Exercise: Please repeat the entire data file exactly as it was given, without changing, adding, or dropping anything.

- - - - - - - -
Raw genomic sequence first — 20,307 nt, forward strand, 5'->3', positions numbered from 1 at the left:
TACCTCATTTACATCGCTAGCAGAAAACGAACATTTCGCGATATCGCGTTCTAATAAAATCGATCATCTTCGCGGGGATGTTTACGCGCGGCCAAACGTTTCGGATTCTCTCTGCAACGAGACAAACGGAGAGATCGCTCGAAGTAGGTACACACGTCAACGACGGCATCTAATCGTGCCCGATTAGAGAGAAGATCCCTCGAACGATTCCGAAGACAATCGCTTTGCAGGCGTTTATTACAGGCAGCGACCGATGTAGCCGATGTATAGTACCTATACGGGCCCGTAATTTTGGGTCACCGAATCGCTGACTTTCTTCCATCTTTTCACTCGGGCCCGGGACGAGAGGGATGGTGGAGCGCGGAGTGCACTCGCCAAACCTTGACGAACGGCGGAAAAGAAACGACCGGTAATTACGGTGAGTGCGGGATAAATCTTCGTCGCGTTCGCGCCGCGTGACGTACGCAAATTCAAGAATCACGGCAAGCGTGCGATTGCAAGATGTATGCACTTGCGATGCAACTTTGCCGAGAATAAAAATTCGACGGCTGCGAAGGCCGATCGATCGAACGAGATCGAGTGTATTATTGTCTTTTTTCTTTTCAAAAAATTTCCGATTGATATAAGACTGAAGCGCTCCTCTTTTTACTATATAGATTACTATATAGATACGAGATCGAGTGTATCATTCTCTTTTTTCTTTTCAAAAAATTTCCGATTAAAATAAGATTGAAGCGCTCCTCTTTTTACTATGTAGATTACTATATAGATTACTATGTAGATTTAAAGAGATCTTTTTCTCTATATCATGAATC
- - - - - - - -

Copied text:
Raw genomic sequence first — 20,307 nt, forward strand, 5'->3', positions numbered from 1 at the left:
TACCTCATTTACATCGCTAGCAGAAAACGAACATTTCGCGATATCGCGTTCTAATAAAATCGATCATCTTCGCGGGGATGTTTACGCGCGGCCAAACGTTTCGGATTCTCTCTGCAACGAGACAAACGGAGAGATCGCTCGAAGTAGGTACACACGTCAACGACGGCATCTAATCGTGCCCGATTAGAGAGAAGATCCCTCGAACGATTCCGAAGACAATCGCTTTGCAGGCGTTTATTACAGGCAGCGACCGATGTAGCCGATGTATAGTACCTATACGGGCCCGTAATTTTGGGTCACCGAATCGCTGACTTTCTTCCATCTTTTCACTCGGGCCCGGGACGAGAGGGATGGTGGAGCGCGGAGTGCACTCGCCAAACCTTGACGAACGGCGGAAAAGAAACGACCGGTAATTACGGTGAGTGCGGGATAAATCTTCGTCGCGTTCGCGCCGCGTGACGTACGCAAATTCAAGAATCACGGCAAGCGTGCGATTGCAAGATGTATGCACTTGCGATGCAACTTTGCCGAGAATAAAAATTCGACGGCTGCGAAGGCCGATCGATCGAACGAGATCGAGTGTATTATTGTCTTTTTTCTTTTCAAAAAATTTCCGATTGATATAAGACTGAAGCGCTCCTCTTTTTACTATATAGATTACTATATAGATACGAGATCGAGTGTATCATTCTCTTTTTTCTTTTCAAAAAATTTCCGATTAAAATAAGATTGAAGCGCTCCTCTTTTTACTATGTAGATTACTATATAGATTACTATGTAGATTTAAAGAGATCTTTTTCTCTATATCATGAATC